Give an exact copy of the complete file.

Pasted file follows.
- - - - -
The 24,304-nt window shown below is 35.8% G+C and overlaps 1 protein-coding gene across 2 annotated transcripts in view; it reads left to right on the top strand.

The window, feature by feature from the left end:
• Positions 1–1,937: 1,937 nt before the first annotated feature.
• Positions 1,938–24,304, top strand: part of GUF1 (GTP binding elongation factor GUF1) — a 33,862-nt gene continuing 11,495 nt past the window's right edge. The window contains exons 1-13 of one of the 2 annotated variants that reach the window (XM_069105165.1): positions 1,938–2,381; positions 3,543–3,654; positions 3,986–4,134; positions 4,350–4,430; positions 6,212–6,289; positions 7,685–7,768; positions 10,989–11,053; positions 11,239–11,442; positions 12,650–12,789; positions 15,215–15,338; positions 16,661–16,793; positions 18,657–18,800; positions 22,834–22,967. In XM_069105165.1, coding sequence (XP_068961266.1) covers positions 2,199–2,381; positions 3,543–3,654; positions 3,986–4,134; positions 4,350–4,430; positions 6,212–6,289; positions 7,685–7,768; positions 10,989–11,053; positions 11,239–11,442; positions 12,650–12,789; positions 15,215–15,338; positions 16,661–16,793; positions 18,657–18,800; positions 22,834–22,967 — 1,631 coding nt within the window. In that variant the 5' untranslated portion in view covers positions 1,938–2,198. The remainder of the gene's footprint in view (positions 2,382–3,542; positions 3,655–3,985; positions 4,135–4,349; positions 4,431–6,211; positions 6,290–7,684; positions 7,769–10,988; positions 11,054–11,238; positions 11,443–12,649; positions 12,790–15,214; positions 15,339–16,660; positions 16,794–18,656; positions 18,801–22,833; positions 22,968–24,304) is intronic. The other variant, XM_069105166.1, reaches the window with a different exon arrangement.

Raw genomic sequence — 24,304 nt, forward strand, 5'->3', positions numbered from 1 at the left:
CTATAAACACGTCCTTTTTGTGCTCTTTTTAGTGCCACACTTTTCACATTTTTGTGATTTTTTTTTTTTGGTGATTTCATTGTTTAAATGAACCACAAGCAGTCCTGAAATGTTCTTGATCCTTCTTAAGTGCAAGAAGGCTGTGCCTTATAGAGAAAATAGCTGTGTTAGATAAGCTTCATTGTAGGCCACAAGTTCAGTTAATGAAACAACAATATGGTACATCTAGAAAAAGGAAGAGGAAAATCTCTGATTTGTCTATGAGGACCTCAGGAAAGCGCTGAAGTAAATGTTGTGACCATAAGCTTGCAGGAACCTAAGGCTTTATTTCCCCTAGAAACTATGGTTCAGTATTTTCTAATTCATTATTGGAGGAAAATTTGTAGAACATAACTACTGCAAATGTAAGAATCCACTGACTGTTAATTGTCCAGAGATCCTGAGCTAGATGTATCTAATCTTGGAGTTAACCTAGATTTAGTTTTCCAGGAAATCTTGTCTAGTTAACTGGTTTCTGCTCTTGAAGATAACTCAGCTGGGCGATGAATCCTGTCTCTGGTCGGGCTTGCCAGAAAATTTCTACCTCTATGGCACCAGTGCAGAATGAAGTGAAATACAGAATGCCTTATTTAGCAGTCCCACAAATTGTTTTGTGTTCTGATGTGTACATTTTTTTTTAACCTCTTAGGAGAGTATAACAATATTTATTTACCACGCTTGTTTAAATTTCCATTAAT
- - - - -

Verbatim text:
The 24,304-nt window shown below is 35.8% G+C and overlaps 1 protein-coding gene across 2 annotated transcripts in view; it reads left to right on the top strand.

The window, feature by feature from the left end:
• Positions 1–1,937: 1,937 nt before the first annotated feature.
• Positions 1,938–24,304, top strand: part of GUF1 (GTP binding elongation factor GUF1) — a 33,862-nt gene continuing 11,495 nt past the window's right edge. The window contains exons 1-13 of one of the 2 annotated variants that reach the window (XM_069105165.1): positions 1,938–2,381; positions 3,543–3,654; positions 3,986–4,134; positions 4,350–4,430; positions 6,212–6,289; positions 7,685–7,768; positions 10,989–11,053; positions 11,239–11,442; positions 12,650–12,789; positions 15,215–15,338; positions 16,661–16,793; positions 18,657–18,800; positions 22,834–22,967. In XM_069105165.1, coding sequence (XP_068961266.1) covers positions 2,199–2,381; positions 3,543–3,654; positions 3,986–4,134; positions 4,350–4,430; positions 6,212–6,289; positions 7,685–7,768; positions 10,989–11,053; positions 11,239–11,442; positions 12,650–12,789; positions 15,215–15,338; positions 16,661–16,793; positions 18,657–18,800; positions 22,834–22,967 — 1,631 coding nt within the window. In that variant the 5' untranslated portion in view covers positions 1,938–2,198. The remainder of the gene's footprint in view (positions 2,382–3,542; positions 3,655–3,985; positions 4,135–4,349; positions 4,431–6,211; positions 6,290–7,684; positions 7,769–10,988; positions 11,054–11,238; positions 11,443–12,649; positions 12,790–15,214; positions 15,339–16,660; positions 16,794–18,656; positions 18,801–22,833; positions 22,968–24,304) is intronic. The other variant, XM_069105166.1, reaches the window with a different exon arrangement.

Raw genomic sequence — 24,304 nt, forward strand, 5'->3', positions numbered from 1 at the left:
CTATAAACACGTCCTTTTTGTGCTCTTTTTAGTGCCACACTTTTCACATTTTTGTGATTTTTTTTTTTTGGTGATTTCATTGTTTAAATGAACCACAAGCAGTCCTGAAATGTTCTTGATCCTTCTTAAGTGCAAGAAGGCTGTGCCTTATAGAGAAAATAGCTGTGTTAGATAAGCTTCATTGTAGGCCACAAGTTCAGTTAATGAAACAACAATATGGTACATCTAGAAAAAGGAAGAGGAAAATCTCTGATTTGTCTATGAGGACCTCAGGAAAGCGCTGAAGTAAATGTTGTGACCATAAGCTTGCAGGAACCTAAGGCTTTATTTCCCCTAGAAACTATGGTTCAGTATTTTCTAATTCATTATTGGAGGAAAATTTGTAGAACATAACTACTGCAAATGTAAGAATCCACTGACTGTTAATTGTCCAGAGATCCTGAGCTAGATGTATCTAATCTTGGAGTTAACCTAGATTTAGTTTTCCAGGAAATCTTGTCTAGTTAACTGGTTTCTGCTCTTGAAGATAACTCAGCTGGGCGATGAATCCTGTCTCTGGTCGGGCTTGCCAGAAAATTTCTACCTCTATGGCACCAGTGCAGAATGAAGTGAAATACAGAATGCCTTATTTAGCAGTCCCACAAATTGTTTTGTGTTCTGATGTGTACATTTTTTTTTAACCTCTTAGGAGAGTATAACAATATTTATTTACCACGCTTGTTTAAATTTCCATTAAT